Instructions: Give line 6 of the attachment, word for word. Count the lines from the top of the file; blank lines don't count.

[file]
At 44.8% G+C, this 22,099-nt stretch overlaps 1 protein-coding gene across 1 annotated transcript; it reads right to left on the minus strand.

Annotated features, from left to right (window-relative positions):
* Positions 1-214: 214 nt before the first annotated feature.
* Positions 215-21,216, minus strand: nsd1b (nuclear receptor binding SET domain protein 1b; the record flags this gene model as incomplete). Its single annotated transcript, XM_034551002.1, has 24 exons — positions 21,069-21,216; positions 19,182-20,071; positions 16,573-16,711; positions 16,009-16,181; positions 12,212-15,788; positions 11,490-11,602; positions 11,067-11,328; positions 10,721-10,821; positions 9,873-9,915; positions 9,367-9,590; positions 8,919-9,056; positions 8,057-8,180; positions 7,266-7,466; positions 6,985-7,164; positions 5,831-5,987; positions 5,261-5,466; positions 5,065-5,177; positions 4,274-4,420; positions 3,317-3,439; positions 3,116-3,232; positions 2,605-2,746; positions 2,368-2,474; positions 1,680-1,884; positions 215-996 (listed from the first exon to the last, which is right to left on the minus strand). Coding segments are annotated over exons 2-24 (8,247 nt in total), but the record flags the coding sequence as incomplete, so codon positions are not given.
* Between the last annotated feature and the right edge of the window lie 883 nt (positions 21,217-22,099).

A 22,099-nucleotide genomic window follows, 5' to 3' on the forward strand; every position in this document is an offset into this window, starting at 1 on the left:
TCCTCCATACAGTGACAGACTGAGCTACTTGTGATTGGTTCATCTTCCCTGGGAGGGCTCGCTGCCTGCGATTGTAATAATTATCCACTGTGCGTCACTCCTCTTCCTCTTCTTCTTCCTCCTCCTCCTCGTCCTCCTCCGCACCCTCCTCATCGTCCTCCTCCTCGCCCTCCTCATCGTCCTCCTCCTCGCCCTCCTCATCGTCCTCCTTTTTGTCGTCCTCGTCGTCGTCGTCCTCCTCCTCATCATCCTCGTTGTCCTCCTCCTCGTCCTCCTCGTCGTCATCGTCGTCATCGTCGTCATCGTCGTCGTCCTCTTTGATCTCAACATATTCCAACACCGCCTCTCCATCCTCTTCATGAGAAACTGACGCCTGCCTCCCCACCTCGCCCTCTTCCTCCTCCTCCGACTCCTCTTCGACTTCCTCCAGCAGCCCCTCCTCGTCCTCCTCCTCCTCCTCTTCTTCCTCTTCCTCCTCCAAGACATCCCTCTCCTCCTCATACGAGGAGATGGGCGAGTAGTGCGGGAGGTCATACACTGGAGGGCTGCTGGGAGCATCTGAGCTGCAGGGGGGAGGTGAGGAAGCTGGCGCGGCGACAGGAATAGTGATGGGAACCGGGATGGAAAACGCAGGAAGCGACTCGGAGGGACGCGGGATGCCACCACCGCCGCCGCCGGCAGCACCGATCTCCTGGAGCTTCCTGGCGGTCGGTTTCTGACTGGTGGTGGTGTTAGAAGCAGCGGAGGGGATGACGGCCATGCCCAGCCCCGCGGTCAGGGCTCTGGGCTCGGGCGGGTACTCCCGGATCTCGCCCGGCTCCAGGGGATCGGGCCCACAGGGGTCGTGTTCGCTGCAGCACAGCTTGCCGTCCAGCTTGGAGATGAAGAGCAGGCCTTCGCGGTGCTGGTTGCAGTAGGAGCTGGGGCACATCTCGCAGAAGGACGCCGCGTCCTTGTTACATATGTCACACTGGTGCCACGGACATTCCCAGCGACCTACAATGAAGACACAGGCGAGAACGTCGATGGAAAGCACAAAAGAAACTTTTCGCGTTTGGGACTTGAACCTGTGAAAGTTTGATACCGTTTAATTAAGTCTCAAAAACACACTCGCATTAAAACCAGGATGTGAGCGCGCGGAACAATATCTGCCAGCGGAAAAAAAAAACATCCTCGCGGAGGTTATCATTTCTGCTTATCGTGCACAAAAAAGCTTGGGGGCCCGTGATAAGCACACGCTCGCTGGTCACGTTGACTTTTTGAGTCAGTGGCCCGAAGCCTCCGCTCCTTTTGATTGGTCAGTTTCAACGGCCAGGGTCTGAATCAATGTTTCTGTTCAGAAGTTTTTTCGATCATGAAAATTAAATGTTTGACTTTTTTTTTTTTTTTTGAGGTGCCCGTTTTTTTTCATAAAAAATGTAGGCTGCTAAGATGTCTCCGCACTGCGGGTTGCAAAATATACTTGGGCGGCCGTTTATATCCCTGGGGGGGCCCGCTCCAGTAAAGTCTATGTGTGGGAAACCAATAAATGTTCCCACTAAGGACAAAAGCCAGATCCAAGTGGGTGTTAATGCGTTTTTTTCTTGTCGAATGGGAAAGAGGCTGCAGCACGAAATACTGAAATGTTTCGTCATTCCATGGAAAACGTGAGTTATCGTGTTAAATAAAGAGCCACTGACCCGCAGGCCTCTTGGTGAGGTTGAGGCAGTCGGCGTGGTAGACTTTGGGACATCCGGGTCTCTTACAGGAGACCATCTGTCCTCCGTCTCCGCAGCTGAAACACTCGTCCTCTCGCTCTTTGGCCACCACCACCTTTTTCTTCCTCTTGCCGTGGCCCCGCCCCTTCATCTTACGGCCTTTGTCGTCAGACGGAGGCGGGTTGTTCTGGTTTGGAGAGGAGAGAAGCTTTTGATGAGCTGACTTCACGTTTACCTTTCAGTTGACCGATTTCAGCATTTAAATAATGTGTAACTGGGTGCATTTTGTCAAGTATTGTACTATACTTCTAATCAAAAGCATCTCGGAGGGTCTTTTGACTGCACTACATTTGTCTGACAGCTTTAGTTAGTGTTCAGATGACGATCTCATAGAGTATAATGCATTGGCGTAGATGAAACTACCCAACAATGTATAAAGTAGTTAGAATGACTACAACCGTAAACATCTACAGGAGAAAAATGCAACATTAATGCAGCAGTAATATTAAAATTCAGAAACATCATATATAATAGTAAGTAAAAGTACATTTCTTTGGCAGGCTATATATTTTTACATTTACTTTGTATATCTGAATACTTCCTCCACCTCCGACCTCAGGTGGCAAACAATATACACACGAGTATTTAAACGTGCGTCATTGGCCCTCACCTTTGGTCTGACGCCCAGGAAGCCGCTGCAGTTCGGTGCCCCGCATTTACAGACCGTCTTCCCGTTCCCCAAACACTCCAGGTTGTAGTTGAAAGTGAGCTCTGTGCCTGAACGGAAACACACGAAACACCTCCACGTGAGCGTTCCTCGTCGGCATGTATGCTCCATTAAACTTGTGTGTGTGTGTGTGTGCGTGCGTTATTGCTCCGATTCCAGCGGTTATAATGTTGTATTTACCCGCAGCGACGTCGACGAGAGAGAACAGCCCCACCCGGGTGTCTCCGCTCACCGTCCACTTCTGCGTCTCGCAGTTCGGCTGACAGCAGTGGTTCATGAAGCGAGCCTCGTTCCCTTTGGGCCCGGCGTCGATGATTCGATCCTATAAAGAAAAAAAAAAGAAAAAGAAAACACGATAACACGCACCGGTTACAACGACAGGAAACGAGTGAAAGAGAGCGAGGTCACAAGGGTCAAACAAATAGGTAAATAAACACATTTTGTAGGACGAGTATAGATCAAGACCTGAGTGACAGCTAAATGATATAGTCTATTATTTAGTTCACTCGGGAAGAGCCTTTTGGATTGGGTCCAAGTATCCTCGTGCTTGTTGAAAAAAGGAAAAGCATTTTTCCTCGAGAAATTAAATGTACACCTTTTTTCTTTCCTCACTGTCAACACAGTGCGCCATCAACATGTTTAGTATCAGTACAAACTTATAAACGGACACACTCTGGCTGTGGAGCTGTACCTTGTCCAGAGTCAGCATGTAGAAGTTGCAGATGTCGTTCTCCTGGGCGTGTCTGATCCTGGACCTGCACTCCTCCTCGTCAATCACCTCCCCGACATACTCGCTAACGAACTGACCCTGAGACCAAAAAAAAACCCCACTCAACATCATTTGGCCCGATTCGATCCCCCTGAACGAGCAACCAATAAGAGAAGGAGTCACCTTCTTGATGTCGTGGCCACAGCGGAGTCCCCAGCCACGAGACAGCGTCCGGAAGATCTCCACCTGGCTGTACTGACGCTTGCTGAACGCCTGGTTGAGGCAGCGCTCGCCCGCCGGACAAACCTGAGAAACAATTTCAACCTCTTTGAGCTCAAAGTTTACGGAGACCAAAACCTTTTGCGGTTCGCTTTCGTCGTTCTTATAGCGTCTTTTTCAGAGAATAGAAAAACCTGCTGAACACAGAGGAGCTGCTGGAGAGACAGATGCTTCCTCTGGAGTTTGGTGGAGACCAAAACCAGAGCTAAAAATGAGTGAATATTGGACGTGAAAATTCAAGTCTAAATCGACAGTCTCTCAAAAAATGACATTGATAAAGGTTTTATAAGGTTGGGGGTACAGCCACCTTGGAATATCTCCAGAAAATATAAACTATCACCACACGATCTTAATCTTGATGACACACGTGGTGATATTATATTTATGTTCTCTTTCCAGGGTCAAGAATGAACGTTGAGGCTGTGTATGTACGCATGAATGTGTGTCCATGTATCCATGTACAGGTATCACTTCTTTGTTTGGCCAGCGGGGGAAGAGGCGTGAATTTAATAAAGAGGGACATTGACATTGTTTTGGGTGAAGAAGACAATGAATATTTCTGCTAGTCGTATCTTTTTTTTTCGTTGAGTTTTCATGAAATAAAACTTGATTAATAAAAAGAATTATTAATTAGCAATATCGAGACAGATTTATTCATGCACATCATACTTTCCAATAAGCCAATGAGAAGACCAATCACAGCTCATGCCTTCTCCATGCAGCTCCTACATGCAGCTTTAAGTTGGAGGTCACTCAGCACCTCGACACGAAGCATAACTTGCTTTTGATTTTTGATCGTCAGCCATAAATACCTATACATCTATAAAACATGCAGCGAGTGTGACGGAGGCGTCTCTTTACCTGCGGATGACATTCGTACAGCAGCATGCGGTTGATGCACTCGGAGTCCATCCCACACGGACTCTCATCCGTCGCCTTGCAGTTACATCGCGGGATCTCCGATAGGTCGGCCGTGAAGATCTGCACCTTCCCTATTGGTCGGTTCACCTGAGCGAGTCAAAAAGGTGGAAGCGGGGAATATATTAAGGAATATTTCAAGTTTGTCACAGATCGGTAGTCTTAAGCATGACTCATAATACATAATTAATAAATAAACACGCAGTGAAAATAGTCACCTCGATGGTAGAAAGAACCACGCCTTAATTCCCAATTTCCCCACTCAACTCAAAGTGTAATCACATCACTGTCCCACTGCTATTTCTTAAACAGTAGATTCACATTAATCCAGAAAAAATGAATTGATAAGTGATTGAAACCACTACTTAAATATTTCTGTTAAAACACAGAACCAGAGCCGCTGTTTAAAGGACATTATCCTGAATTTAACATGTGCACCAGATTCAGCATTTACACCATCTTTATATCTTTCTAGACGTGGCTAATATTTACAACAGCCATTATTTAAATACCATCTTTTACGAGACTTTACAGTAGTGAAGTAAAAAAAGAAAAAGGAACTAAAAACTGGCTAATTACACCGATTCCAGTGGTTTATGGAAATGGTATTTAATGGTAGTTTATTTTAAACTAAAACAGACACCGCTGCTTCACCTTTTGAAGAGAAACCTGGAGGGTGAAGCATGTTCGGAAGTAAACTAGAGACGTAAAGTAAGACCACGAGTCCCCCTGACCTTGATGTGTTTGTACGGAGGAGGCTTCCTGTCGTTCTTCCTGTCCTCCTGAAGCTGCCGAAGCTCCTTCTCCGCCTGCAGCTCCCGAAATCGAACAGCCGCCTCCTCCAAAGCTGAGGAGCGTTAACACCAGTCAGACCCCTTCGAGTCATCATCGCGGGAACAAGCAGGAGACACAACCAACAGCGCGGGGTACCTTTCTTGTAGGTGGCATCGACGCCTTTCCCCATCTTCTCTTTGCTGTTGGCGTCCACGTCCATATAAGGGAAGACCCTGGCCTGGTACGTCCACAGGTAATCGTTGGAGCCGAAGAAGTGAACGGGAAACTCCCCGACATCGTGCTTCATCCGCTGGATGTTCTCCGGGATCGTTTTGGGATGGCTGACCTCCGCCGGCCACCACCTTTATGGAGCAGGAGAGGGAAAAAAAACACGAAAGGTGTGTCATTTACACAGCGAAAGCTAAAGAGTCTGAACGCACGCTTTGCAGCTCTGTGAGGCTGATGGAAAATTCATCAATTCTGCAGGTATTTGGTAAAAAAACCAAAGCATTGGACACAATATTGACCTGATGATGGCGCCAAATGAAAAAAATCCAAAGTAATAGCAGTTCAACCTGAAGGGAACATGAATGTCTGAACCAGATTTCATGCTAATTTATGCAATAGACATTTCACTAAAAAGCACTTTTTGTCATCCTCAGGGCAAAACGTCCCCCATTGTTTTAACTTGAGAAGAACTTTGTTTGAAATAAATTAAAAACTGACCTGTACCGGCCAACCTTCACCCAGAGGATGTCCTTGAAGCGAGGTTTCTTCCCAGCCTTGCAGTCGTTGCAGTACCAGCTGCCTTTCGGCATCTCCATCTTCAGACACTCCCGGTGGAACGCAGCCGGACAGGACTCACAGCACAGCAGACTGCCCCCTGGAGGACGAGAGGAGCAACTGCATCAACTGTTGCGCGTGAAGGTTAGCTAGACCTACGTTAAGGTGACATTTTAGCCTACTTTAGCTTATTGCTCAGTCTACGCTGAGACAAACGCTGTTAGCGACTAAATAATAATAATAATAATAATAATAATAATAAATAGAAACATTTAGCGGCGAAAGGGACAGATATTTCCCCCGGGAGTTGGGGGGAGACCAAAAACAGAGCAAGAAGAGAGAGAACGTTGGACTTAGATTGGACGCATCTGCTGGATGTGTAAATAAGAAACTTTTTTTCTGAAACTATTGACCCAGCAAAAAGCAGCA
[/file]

A 22,099-nucleotide genomic window follows, 5' to 3' on the forward strand; every position in this document is an offset into this window, starting at 1 on the left: